Tuesday, June 12, 2012

Guest Blog Post “My Least Favorite Part of Being An Author” by Jeff Strand

My least favorite part of being an author? By far, it's reviewing galleys.

Galleys are cool at first glance, because you actually get to see the book in its final layout. It looks like a real book, instead of something that's in 12 pt. double-spaced Courier New. You're sooooooo close to having this in the hands of readers!

When you go through the galleys, you get one last chance to find any errors. But that's really all you're looking for: errors. And not "Wow, does Chapter Sixteen ever suck!" errors, but tiny errors. If you send in a completely revised version of Chapter Sixteen at the galley stage, big scary men will show up at your house with crowbars.

Now, if you find a really HUGE mistake, like a loophole in your time-travel logic that means that your heroine is making out with her great-great-great-great grandfather, they'll probably let you fix it. But otherwise, the book in galleys form is pretty much the book in published form. Which means that while I review the galleys, I will think of hundreds of new jokes that should be in there, and funnier ways to tell the jokes that are already there through the book. Suddenly I want to change EVERYTHING!!! Lines that were totally fine the first thirty-nine times I went through the book, when I could change anything I wanted, now make me want to bury my head in the sands of shame.

My favorite part of the process is the final proofreading of my manuscript before I send it off to the editor. At that point, I'm a genius...no, a super-genius! This book is AWESOME!!! Go me! I'll be putting a down payment on that gold-plated mansion any minute now! Woo-hoo!!!

This thought process changes approximately 1.7 seconds after I click "Send." Then, every previously unseen flaw in the book bursts into my brain with a force that knocks me out of my chair and through the window in my office. I can't BELIEVE I sent the publisher that garbage. I am the epitome of lameness. I wait for the inevitable e-mail response that says "Dear Jeff: WTF?"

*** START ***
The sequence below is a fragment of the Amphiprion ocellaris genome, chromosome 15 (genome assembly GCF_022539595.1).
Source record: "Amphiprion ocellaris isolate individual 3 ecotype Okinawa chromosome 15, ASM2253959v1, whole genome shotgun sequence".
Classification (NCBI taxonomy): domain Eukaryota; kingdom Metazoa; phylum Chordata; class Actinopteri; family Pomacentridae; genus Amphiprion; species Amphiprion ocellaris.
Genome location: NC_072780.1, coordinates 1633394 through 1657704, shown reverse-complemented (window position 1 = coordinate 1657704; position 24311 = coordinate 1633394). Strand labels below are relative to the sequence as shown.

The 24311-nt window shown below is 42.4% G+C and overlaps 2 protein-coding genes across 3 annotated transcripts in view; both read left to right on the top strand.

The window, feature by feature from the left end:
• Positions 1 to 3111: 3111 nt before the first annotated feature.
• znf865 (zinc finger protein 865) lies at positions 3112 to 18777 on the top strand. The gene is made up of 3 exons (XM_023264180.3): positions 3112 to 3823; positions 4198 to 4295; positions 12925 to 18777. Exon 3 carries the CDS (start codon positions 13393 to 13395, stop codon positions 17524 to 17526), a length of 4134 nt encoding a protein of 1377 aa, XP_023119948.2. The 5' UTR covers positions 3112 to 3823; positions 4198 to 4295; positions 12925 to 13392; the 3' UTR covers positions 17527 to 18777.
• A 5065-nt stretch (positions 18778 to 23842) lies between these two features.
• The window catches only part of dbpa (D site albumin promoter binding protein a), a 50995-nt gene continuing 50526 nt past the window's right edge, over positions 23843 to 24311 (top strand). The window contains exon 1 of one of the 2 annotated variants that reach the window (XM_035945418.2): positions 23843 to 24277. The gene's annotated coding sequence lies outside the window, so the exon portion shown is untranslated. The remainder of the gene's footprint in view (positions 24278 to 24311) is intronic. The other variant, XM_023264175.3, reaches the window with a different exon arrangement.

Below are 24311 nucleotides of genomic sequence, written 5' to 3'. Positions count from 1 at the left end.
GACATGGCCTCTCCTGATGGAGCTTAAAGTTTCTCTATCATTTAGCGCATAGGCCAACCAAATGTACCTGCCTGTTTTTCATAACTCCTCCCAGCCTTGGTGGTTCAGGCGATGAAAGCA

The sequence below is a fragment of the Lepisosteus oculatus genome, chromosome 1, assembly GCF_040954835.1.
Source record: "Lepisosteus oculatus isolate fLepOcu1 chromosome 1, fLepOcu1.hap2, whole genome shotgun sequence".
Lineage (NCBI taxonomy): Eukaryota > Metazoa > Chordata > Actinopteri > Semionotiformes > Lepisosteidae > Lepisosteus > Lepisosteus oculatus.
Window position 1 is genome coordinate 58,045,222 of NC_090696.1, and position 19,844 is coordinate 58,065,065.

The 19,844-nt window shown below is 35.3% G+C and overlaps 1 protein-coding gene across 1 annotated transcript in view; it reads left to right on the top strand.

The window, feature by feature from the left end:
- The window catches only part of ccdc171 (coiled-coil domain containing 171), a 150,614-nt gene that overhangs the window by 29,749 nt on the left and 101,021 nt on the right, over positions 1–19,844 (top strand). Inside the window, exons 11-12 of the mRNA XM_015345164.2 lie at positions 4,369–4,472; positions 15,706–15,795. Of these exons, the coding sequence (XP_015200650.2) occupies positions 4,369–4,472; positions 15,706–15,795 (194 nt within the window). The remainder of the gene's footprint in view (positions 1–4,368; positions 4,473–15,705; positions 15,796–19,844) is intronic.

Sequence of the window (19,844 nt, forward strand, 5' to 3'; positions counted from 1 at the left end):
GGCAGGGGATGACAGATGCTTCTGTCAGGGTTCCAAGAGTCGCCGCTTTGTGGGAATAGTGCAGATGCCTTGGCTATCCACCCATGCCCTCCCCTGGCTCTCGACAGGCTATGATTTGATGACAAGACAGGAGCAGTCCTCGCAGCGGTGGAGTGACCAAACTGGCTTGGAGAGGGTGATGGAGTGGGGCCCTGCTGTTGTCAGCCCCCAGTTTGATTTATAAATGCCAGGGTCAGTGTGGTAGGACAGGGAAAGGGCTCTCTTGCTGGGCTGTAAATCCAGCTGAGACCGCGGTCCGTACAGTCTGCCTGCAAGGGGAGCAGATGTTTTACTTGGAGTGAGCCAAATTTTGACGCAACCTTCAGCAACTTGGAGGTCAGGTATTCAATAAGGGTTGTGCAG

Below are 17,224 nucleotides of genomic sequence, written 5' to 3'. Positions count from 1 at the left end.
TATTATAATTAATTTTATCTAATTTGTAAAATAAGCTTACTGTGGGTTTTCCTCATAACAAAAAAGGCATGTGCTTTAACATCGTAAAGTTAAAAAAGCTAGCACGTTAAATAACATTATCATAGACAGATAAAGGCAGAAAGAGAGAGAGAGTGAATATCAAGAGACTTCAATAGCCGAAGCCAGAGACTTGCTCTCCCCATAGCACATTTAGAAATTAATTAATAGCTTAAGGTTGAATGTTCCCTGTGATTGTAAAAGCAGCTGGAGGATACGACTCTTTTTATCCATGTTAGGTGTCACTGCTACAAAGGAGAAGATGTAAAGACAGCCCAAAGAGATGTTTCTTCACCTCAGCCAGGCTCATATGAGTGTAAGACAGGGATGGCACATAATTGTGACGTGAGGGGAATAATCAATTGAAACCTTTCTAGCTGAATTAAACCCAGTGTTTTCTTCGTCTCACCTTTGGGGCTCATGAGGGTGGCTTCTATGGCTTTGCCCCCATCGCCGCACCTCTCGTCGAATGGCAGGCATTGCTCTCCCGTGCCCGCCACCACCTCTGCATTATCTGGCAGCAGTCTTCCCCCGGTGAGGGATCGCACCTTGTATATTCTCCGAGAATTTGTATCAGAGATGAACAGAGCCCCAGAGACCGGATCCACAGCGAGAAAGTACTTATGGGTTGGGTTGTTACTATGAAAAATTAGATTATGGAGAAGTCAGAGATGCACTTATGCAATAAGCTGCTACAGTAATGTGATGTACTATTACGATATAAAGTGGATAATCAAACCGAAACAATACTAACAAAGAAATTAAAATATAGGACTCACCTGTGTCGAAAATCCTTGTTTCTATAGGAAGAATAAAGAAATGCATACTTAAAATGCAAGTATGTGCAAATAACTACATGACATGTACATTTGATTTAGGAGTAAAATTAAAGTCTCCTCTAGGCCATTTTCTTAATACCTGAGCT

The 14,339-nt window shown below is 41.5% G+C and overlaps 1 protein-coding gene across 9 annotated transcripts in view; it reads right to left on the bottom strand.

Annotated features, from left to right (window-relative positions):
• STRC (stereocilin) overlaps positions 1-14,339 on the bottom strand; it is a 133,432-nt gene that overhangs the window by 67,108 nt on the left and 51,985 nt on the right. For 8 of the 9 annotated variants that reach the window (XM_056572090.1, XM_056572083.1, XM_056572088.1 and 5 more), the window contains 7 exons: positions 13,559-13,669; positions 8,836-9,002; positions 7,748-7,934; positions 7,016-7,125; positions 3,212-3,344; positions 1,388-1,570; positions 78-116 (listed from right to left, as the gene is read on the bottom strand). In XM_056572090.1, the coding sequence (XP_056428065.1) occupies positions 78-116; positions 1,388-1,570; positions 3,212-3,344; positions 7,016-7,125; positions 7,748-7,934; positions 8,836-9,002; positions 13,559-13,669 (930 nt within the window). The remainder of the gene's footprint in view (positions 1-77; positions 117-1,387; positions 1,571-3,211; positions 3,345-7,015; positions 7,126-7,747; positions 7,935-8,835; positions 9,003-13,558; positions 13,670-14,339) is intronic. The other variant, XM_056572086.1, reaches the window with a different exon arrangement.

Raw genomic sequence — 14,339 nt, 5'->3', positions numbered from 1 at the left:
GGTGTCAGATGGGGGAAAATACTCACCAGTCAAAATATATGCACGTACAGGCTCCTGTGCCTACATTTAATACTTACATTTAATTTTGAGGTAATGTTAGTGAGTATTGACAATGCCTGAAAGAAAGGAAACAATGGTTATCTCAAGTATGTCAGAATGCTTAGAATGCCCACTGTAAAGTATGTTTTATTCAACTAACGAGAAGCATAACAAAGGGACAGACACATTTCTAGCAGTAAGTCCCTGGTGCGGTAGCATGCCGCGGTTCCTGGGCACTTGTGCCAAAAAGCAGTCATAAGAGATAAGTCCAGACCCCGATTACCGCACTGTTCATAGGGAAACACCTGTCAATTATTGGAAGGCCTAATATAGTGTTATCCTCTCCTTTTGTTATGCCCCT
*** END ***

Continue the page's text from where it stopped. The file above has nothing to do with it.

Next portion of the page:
As time passes, my opinion of the book slips to somewhere in-between the two extremes.

In theory, the worst part should be months later when I actually read the published book, because then I really can't change anything, except with a pen and a lot of bookstore visits. But I don't read the published book. Oh, sure, I lovingly cradle it, maybe stroke the spine, but I never actually re-read any of it. That would make me cry.

Jeff Strand is the author of the Andrew Mayhem series, Graverobbers Wanted (No Experience Necessary) (2001), Single White Psychopath Seeks Same (2003), Casket For Sale (Only Used Once) (2004), Lost Homicidal Maniac (Answers to “Shirley”) (2011), and Suckers (2009) (with J A Konrath); stand alone novels How to Rescue a Dead Princess (2000), Mandibles (2003), Out of Whack (2004), Pressure (2006), Elrod McBugle On The Loose (2007), Benjamin's Parasite (2009), Dweller (2010), Wolf Hunt (2010), Draculas (2010) (with Blake Crouch, Jack Kilborn, J A Konrath and F Paul Wilson), Fangboy (2011),and A Bad Day for Voodoo (2012); the omnibus The Mad and The Macabre (2010) (with Michael McBride); and the novellas The Severed Nose (2009), Kutter (2010) and Faint of Heart (2012). He was nominated for the Bram Stoker Best Novel award in 2006 for his novel Pressure.

The More-Or-Less Official Jeff Strand Website

Jeff Strand Bio

P.S. My review of Jeff Strand’s A Bad Day For Voodoo coming soon…
The Alternative

1 comment:

Anonymous said...

The concept is that applicants set the total amount they want to access (usually under 500), and decide the particular date they would like to pay it off (when the next pay cheque arrives) [url=http://www.zsnzu.co.uk/]instant payday loans[/url] instant loans Typically the most popular winter outdoor jackets evolved from military-style and the heating of the pattern is one hundred percent http://www.yvmjv.co.uk/